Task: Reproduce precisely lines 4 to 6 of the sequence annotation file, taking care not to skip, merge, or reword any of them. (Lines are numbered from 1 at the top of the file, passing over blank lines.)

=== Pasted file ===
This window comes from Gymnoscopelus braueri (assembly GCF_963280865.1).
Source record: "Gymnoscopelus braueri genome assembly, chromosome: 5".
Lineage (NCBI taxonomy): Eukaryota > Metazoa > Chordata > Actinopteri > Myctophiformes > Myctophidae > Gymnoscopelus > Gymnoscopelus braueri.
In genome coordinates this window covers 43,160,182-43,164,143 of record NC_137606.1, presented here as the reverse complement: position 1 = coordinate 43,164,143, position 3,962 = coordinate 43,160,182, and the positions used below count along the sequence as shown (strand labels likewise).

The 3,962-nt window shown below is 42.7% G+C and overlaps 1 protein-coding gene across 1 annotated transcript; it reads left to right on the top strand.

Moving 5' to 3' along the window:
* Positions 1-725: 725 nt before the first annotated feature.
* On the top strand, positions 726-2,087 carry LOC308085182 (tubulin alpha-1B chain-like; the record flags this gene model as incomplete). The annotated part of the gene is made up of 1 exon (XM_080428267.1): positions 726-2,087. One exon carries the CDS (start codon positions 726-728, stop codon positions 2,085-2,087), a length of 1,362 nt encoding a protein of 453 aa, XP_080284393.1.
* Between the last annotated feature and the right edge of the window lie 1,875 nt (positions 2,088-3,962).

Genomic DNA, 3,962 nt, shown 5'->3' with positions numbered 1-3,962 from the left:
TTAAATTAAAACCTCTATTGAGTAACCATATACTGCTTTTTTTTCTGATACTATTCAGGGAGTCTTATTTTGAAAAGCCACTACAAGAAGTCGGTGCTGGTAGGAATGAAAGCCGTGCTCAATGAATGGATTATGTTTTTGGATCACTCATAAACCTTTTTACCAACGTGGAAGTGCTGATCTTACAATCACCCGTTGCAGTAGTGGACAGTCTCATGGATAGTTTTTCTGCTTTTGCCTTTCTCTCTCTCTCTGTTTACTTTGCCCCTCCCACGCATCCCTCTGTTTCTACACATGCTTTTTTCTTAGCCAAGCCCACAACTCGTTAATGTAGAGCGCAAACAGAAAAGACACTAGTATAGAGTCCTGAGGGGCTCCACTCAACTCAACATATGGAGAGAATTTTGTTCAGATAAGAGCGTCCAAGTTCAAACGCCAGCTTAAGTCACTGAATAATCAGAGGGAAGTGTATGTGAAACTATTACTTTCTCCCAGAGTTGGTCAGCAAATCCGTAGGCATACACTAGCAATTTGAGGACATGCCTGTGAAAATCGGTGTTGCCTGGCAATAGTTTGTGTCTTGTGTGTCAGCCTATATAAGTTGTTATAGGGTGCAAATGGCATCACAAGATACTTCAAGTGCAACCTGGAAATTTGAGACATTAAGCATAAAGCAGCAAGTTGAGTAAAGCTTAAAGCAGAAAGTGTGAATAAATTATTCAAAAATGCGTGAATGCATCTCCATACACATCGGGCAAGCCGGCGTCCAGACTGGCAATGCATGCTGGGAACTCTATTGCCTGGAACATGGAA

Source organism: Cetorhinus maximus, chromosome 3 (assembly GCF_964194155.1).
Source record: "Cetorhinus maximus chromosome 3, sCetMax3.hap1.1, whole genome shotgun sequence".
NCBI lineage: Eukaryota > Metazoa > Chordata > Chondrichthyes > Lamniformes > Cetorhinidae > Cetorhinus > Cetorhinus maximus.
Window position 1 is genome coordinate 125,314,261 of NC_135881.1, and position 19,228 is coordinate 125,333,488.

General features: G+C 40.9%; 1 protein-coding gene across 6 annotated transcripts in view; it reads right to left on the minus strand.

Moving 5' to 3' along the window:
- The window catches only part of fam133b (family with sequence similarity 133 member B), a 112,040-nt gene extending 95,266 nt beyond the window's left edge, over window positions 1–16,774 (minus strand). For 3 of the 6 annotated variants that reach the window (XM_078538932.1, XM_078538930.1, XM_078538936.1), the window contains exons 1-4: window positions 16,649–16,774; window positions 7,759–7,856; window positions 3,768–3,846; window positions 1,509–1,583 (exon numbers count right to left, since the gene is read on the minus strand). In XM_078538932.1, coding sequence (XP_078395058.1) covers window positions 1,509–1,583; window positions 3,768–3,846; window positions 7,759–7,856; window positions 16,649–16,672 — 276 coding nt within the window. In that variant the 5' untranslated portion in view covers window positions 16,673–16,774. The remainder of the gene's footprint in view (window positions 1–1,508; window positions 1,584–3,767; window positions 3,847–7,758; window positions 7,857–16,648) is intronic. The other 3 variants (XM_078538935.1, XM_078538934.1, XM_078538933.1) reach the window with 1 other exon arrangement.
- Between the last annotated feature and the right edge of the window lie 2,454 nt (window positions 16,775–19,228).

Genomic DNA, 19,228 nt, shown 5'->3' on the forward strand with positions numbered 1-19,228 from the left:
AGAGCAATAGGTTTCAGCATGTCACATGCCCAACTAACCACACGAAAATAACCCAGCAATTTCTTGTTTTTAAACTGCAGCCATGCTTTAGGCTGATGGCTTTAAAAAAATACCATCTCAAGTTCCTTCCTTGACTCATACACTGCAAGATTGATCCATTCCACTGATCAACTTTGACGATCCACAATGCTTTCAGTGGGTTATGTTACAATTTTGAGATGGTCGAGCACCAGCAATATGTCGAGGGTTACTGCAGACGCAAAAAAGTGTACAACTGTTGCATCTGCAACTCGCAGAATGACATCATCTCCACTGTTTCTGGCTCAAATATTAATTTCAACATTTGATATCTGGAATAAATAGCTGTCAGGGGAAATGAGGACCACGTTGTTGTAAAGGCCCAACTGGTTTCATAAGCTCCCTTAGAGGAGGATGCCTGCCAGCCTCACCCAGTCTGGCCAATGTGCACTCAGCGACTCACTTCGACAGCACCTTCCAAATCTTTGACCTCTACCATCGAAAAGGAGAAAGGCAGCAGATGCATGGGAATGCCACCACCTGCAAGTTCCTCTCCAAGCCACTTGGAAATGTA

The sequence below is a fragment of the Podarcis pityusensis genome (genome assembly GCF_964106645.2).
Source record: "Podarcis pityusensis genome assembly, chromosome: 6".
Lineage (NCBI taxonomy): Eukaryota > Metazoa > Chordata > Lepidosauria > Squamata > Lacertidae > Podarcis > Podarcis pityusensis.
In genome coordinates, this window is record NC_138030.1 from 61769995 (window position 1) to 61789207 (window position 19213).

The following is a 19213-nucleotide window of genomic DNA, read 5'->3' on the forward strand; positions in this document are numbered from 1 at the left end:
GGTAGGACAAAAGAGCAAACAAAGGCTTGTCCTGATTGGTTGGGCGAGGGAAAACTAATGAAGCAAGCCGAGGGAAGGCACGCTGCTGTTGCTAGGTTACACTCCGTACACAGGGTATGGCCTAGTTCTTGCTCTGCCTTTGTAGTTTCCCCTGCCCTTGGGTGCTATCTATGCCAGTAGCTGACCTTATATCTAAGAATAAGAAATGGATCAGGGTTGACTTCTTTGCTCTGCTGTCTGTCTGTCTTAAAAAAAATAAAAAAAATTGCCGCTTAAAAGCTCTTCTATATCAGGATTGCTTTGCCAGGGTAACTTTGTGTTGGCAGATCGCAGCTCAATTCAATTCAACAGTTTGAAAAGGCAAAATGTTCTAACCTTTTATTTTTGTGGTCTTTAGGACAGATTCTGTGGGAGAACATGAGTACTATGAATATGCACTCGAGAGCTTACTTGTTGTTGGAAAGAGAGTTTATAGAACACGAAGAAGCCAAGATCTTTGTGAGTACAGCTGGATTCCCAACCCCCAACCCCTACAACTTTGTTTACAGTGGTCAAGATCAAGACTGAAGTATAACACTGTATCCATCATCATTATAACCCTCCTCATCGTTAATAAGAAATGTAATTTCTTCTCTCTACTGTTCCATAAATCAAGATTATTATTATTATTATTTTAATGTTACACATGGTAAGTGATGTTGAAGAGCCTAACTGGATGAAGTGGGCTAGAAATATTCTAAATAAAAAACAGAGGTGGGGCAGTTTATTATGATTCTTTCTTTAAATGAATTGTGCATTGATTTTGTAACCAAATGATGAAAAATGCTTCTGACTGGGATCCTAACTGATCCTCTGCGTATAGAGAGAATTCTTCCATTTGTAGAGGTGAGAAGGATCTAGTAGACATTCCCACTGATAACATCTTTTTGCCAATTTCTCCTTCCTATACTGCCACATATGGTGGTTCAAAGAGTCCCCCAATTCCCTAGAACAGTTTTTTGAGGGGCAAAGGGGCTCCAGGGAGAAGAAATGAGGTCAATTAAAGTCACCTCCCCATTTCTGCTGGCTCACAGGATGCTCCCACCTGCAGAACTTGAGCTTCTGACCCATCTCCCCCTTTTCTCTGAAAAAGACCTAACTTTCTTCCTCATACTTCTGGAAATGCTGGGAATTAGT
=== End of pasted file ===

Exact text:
In genome coordinates this window covers 43,160,182-43,164,143 of record NC_137606.1, presented here as the reverse complement: position 1 = coordinate 43,164,143, position 3,962 = coordinate 43,160,182, and the positions used below count along the sequence as shown (strand labels likewise).

The 3,962-nt window shown below is 42.7% G+C and overlaps 1 protein-coding gene across 1 annotated transcript; it reads left to right on the top strand.

Moving 5' to 3' along the window: